As an ‘officer’, you could be found to be negligent based on factors such as:
- your knowledge of the situation
- the extent of your ability to make or participate in decisions that affect your organisation, and
- the acts and omissions of other individuals.
What is an “applicable duty”?
The current general duties under the OHS Act generally apply. They include the duty of an employer to:
- provide and maintain a safe working environment for its employees
- monitor the health of its employees and conditions at any workplace under the employer’s management and control, and
- ensure that other persons, are not exposed to risks to their health or safety risks arising from the conduct of the business of the employer (eg people attending or proximate to the workplace).
- The duty of a self-employed person to ensure that persons are not exposed to risks to their health and safety arising from the conduct of the undertaking of the self-employed person, and
- The statutory health and safety duties of people who manage or control workplaces, designers of plant, buildings or structures, and of manufacturers or suppliers of plant or substances. Similarly, there are general statutory health and safety duties of those who install, erect or commission plant at a workplace.
When will an organisation’s or officer’s conduct “cause” death?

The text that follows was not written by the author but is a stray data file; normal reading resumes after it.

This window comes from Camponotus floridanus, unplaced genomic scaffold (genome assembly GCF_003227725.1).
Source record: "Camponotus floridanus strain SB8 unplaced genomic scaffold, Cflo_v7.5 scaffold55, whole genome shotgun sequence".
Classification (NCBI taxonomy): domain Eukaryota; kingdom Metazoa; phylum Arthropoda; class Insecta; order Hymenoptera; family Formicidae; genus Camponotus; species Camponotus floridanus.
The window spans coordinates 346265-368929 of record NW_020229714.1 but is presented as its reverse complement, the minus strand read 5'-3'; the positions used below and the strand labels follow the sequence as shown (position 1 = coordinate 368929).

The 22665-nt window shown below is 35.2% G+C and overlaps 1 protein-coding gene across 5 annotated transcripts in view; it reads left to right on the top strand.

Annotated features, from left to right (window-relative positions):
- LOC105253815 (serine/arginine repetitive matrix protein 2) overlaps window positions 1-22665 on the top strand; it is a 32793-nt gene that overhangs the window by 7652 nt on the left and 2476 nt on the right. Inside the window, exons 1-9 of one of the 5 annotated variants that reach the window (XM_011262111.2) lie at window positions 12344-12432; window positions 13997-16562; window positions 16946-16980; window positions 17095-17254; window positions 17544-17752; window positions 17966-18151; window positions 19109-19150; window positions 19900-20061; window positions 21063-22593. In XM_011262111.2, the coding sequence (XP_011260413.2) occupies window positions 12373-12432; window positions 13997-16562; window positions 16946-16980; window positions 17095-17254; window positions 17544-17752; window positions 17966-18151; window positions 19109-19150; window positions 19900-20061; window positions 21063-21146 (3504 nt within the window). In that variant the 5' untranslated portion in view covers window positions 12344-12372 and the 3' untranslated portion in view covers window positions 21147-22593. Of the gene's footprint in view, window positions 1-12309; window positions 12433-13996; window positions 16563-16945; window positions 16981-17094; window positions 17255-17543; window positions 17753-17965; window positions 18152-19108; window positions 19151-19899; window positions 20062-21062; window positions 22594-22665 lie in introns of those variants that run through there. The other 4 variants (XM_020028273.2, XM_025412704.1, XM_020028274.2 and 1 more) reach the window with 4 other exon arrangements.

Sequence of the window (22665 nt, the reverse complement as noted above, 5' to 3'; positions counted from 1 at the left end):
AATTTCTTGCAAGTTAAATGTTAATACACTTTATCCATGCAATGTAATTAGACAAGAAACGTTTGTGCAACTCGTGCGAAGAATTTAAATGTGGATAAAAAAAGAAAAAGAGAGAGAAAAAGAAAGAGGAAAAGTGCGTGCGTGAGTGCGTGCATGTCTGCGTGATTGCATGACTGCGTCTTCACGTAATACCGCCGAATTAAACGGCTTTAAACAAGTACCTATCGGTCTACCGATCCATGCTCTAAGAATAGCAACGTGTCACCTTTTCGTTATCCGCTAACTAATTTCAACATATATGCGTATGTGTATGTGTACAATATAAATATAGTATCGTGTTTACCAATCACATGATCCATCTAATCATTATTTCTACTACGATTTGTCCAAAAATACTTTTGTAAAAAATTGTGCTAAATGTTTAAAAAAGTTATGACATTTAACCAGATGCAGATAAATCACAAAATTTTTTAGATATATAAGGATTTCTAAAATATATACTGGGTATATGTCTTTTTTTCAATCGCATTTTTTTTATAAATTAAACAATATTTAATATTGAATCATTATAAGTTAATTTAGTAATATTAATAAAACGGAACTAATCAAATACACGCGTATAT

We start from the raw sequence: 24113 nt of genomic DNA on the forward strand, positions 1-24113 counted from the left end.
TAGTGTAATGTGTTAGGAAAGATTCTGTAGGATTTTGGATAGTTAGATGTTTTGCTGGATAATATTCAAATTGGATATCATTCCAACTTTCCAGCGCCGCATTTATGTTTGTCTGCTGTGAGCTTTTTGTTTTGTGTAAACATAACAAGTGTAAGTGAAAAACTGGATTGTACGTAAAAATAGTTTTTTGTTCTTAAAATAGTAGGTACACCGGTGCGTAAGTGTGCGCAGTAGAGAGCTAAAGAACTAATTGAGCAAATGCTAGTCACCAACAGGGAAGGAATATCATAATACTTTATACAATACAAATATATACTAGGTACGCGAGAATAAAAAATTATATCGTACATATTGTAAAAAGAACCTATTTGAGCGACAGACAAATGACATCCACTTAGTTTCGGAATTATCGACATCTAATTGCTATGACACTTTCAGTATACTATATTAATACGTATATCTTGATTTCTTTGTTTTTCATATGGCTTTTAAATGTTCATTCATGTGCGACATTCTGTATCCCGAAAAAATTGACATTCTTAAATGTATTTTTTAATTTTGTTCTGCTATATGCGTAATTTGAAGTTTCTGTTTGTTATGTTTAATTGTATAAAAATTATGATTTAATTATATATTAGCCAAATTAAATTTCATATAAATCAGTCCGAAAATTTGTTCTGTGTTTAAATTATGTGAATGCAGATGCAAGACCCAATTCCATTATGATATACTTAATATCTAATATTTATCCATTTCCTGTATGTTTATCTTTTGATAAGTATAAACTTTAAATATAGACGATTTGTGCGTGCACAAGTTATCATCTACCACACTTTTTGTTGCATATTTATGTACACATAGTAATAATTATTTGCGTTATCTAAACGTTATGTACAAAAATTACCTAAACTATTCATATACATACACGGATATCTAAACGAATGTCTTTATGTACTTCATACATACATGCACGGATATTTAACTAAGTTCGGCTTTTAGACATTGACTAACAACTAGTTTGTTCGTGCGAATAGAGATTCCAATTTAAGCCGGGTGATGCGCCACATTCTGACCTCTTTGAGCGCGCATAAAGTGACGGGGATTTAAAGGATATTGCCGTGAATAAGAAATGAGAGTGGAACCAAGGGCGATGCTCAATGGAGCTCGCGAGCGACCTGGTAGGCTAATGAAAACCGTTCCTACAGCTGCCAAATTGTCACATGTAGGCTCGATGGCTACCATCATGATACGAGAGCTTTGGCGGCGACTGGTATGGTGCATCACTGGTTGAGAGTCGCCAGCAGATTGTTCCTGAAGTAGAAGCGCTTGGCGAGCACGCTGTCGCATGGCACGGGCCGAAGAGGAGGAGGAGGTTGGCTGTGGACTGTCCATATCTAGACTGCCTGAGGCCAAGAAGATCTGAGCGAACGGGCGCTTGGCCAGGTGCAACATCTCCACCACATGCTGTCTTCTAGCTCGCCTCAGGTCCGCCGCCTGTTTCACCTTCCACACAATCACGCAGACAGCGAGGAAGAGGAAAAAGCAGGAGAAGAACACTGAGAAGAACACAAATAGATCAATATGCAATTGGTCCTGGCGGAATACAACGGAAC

For conduct to cause death, it must have “contributed significantly” to the death or have been a “substantial and operating cause”.
It is also possible that the new laws would capture an organisation’s or officer’s conduct if the conduct causes a person to be injured or contract an illness (including a mental illness) that later causes the person’s death.
What do I need to do now? The window of opportunity
Amongst other purposes, the new laws are intended to encourage organisations and officers to allocate appropriate resources and training to improve workplace safety.
There is a window of opportunity for your organisation to conduct a full health and safety compliance audit, before the new laws come into effect. The compliance audit, suited to your organisation’s operations and workplace, may be conducted by an independent, suitable and qualified external OHS specialist. It could be conducted by the organisation’s internal personnel responsible for work safety.
- a review of all workplace health and safety policies, procedures and practices including to ensure that they support compliance with duties under the OHS Act
- identification of any gaps in training, support and information provided to people in the workplace
- a review of all safety systems and plant and equipment
- a review of safety incident and workplace death reporting and action plans, and
- consideration of what information and support is (and should be) provided to officers in relation to their personal duties.
Directors and other officers need to be proactive and diligent to be aware of their potential liability and to take steps to satisfy themselves that their organisation has in place systems to manage health and safety in the workplace in compliance with its duties under the OHS Act.